Why, Cardinal Joseph Bernardin was asked, had the bishops retreated from "halt" to "curb" in a crucial passage about the Reagan arms buildup in the third draft of their pastoral letter on war and peace?
Last November, in their second draft, they had called for a halt in the production, deployment and testing of new nuclear weapons. This week, it was the more equivocal "curb," a word that has been seized upon by liberals as evidence that the bishops had lost their nerve--or at least their opportunity decisively to influence the outcome of next week's House debate on the nuclear freeze.
"It's a long story," sighed the cardinal, the gentle, buffeted chairman of the drafting committee.
The pressures from the White House, where the bishops' efforts to make nuclear warfare a moral question are regarded as ecclesiastical effrontery, have been visible and heavy. In November, President Reagan's national security affairs adviser, William P. Clark, sent a long letter to the bishops' conference, in which he angrily accused them of misreading the Reagan position on arms control and misleading the public.
Then, the mood was of cheerful defiance. The bishops seemed to be headed toward confrontation with the "Peace Through Strength" doctrine of the administration. They seemed about to endorse the freeze, condemn first use of nuclear weapons and challenge the morality of the "deterrence" theory, which justifies the possession of an enormous nuclear arsenal.
After studying the Clark manifesto, Cardinal Bernardin calmly told a news conference, "We will see who is misleading whom."
Tuesday, at a meeting of the National Catholic Education Conference, where the cardinal explained the new draft, it was all quite different.
"We were very sensitive to White House comments," he said as he fended off charges that the document was a backdown.
It is no secret that one member of the drafting committee, Bishop John J. O'Connor, former chief of chaplains of the U.S. Navy with the rank of rear admiral, vigorously represented the Pentagon point of view.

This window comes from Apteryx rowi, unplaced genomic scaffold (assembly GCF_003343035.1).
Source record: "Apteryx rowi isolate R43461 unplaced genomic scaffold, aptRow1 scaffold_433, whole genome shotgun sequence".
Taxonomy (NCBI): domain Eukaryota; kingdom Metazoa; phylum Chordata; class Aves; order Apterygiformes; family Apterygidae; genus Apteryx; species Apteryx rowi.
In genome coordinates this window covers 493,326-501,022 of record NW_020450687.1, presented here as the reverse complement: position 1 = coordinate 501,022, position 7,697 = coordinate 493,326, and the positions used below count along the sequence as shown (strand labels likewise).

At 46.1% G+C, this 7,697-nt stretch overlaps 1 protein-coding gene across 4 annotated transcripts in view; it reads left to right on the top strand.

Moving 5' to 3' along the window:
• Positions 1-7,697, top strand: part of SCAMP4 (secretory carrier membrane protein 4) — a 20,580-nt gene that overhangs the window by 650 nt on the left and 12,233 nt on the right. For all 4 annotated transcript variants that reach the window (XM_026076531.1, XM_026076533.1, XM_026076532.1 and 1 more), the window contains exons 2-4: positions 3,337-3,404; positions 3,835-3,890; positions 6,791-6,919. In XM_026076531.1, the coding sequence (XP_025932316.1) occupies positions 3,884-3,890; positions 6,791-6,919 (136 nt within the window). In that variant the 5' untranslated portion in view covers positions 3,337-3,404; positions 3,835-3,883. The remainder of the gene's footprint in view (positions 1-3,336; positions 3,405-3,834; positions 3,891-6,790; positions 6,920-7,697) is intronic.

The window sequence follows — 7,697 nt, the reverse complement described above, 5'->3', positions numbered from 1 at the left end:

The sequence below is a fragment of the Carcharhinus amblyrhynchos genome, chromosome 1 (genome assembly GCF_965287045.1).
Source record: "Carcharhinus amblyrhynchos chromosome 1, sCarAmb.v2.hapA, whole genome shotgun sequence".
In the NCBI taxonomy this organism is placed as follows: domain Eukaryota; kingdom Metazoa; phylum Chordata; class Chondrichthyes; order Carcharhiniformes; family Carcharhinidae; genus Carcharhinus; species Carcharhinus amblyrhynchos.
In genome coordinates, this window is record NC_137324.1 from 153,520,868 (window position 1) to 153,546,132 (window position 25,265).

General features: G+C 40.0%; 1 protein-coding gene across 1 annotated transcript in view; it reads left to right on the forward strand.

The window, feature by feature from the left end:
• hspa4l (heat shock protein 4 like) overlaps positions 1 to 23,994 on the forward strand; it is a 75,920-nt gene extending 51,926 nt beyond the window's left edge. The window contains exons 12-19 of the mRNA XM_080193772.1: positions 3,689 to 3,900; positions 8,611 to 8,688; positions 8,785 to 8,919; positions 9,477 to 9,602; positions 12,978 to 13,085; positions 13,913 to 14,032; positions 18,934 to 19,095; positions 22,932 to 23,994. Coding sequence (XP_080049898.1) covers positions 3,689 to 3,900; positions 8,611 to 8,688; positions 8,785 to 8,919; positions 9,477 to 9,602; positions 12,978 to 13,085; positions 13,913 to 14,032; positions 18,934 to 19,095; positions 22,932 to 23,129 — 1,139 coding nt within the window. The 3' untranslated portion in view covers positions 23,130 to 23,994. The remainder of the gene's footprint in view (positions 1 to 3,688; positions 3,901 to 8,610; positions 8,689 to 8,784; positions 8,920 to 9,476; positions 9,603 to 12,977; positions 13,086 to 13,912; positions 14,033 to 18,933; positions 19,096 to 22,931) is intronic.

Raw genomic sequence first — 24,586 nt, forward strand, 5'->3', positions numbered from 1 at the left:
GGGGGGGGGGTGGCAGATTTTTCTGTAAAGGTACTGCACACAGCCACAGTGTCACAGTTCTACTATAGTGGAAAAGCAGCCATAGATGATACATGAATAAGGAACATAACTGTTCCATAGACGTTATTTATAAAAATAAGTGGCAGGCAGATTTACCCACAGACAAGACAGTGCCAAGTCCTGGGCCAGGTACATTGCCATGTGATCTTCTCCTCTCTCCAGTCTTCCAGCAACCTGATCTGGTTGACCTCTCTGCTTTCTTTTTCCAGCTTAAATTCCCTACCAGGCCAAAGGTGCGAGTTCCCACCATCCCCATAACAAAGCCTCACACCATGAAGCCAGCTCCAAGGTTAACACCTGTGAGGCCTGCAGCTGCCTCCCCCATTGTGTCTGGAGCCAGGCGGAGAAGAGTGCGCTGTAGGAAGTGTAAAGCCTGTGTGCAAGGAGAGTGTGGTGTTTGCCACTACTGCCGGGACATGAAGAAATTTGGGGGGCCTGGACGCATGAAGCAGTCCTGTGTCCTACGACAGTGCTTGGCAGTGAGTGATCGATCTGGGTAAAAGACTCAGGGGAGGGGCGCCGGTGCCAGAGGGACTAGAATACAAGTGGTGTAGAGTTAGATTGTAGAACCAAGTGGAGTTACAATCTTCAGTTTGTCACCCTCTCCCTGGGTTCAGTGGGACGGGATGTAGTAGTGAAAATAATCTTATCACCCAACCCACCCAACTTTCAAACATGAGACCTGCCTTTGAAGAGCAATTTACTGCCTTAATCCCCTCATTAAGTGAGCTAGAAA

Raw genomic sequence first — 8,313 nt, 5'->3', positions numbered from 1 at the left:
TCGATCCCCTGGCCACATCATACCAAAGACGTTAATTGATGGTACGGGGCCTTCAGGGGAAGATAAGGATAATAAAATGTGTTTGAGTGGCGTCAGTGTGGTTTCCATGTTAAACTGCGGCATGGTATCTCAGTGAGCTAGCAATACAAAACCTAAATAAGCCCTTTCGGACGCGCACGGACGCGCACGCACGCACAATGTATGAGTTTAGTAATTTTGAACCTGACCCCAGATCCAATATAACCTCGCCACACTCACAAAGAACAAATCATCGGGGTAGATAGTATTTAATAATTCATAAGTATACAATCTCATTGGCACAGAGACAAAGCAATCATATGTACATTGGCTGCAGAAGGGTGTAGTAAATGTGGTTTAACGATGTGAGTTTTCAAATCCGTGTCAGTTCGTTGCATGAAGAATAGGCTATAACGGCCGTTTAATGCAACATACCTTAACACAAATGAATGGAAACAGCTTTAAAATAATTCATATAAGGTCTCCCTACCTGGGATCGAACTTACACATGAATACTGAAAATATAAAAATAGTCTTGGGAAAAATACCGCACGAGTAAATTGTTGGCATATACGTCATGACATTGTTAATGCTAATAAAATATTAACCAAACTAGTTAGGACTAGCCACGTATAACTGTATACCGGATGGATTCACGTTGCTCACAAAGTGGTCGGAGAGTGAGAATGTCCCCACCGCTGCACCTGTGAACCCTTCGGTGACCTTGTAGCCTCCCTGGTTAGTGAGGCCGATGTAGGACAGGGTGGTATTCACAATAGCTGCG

It was at his insistence that "halt" was reduced to "curb." He pressed for a vote on it, and won. He also lobbied hard to delete all references to "first use." He lost, but the passage that appears allows for individual interpretation by men of good will--a latitude not afforded in church pronouncements on birth control or abortion or other matters relating to the private lives of Roman Catholics.
"Bishop O'Connor came to every meeting with 40 pages of suggested changes," said one disgruntled priest.
Sensitive as they may have been to White House disapproval, the drafters may have been even more so to pressure from Rome, and a militantly anti-communist Polish pontiff. Pope John Paul II summoned Bernardin and another member of the drafting committee, Archbishop John Roach of Minneapolis, to Rome in January, to "consult" with bishops from Germany and France, who were in a state of panic and outrage at the mad course being pursued by the Americans.
"It was all very brotherly," one observer said ruefully. "But there was no mistaking the drift."
A report on the consultation, entitled "A Vatican Synthesis," contains circumlocutions like this: "Is it preferable to address the practical choices in more nuanced and tentative ways using hypotheses and indicating the limiting conditions?"
This translates to "no specifics." Bishop O'Connor is said to have used the letter from Rome to good purpose within the committee.
The pope is against nuclear war and all that, but he has institutional concerns. He did not want a document that would split the church.
The fears of the French and German hierarchies are echoed in American parishes, although 82 percent of American Catholics polled said they favor a freeze. Writing in Rolling Stone, William Greider reports the firestorm of opposition encountered by Bishop Walter Sullivan of Richmond as he tried to explain to his flock "the gross evil of nuclear destruction," which, he said, "obliterates the traditional--indeed church-condoned--rationale for military conflict."
One of the congregation yelled "Russian propaganda" at him; another said that Catholics look to bishops for "our moral values, not for our national security."
Those elements within the church willbe appeased by the "nuanced" third draft.But it could open up a division on theleft.
About half of the 300 U.S. bishops have endorsed a freeze and might try to write it back into the draft on which the entire U.S. conference will vote in Chicago next month. But it would be too late for the hotly contested vote in the House. The White House has expressed satisfaction privately with the "more flexible" version that has so disappointed those who had been hoping for a moral thunderclap.